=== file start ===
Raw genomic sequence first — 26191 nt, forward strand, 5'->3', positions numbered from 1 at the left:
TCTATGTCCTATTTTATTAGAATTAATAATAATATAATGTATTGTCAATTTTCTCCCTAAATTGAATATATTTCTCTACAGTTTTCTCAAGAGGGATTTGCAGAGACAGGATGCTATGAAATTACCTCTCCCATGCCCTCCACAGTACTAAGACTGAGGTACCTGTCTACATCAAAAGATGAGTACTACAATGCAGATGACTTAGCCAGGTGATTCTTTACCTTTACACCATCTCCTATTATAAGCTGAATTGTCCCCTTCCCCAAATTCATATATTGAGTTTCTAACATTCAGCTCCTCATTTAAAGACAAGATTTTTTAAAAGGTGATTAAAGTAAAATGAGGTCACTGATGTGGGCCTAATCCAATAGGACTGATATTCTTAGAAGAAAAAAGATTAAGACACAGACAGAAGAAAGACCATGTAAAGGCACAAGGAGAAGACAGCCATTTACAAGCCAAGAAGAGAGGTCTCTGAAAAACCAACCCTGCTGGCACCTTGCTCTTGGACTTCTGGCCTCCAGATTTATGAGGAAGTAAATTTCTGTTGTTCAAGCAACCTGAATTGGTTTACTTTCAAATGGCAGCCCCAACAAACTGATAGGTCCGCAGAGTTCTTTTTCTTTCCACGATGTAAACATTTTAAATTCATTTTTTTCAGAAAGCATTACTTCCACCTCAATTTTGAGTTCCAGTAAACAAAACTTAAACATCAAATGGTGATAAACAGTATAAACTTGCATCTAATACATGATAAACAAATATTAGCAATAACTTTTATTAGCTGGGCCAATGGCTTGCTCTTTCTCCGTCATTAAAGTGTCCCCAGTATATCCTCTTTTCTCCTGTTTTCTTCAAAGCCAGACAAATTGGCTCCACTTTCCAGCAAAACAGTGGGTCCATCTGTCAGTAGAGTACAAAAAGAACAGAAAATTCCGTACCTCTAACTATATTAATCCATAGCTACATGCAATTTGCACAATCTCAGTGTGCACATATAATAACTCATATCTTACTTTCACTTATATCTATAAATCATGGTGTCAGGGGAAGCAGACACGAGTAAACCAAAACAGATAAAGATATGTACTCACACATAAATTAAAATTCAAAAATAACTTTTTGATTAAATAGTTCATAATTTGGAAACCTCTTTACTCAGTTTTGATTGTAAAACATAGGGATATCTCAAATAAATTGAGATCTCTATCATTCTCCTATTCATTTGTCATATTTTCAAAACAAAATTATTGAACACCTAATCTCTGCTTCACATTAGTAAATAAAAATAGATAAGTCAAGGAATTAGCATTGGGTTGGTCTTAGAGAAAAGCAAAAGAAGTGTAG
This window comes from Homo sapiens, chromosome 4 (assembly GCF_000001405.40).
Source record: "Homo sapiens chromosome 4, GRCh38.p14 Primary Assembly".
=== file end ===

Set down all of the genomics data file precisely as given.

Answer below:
Raw genomic sequence first — 26191 nt, forward strand, 5'->3', positions numbered from 1 at the left:
TCTATGTCCTATTTTATTAGAATTAATAATAATATAATGTATTGTCAATTTTCTCCCTAAATTGAATATATTTCTCTACAGTTTTCTCAAGAGGGATTTGCAGAGACAGGATGCTATGAAATTACCTCTCCCATGCCCTCCACAGTACTAAGACTGAGGTACCTGTCTACATCAAAAGATGAGTACTACAATGCAGATGACTTAGCCAGGTGATTCTTTACCTTTACACCATCTCCTATTATAAGCTGAATTGTCCCCTTCCCCAAATTCATATATTGAGTTTCTAACATTCAGCTCCTCATTTAAAGACAAGATTTTTTAAAAGGTGATTAAAGTAAAATGAGGTCACTGATGTGGGCCTAATCCAATAGGACTGATATTCTTAGAAGAAAAAAGATTAAGACACAGACAGAAGAAAGACCATGTAAAGGCACAAGGAGAAGACAGCCATTTACAAGCCAAGAAGAGAGGTCTCTGAAAAACCAACCCTGCTGGCACCTTGCTCTTGGACTTCTGGCCTCCAGATTTATGAGGAAGTAAATTTCTGTTGTTCAAGCAACCTGAATTGGTTTACTTTCAAATGGCAGCCCCAACAAACTGATAGGTCCGCAGAGTTCTTTTTCTTTCCACGATGTAAACATTTTAAATTCATTTTTTTCAGAAAGCATTACTTCCACCTCAATTTTGAGTTCCAGTAAACAAAACTTAAACATCAAATGGTGATAAACAGTATAAACTTGCATCTAATACATGATAAACAAATATTAGCAATAACTTTTATTAGCTGGGCCAATGGCTTGCTCTTTCTCCGTCATTAAAGTGTCCCCAGTATATCCTCTTTTCTCCTGTTTTCTTCAAAGCCAGACAAATTGGCTCCACTTTCCAGCAAAACAGTGGGTCCATCTGTCAGTAGAGTACAAAAAGAACAGAAAATTCCGTACCTCTAACTATATTAATCCATAGCTACATGCAATTTGCACAATCTCAGTGTGCACATATAATAACTCATATCTTACTTTCACTTATATCTATAAATCATGGTGTCAGGGGAAGCAGACACGAGTAAACCAAAACAGATAAAGATATGTACTCACACATAAATTAAAATTCAAAAATAACTTTTTGATTAAATAGTTCATAATTTGGAAACCTCTTTACTCAGTTTTGATTGTAAAACATAGGGATATCTCAAATAAATTGAGATCTCTATCATTCTCCTATTCATTTGTCATATTTTCAAAACAAAATTATTGAACACCTAATCTCTGCTTCACATTAGTAAATAAAAATAGATAAGTCAAGGAATTAGCATTGGGTTGGTCTTAGAGAAAAGCAAAAGAAGTGTAG
This window comes from Homo sapiens, chromosome 4 (assembly GCF_000001405.40).
Source record: "Homo sapiens chromosome 4, GRCh38.p14 Primary Assembly".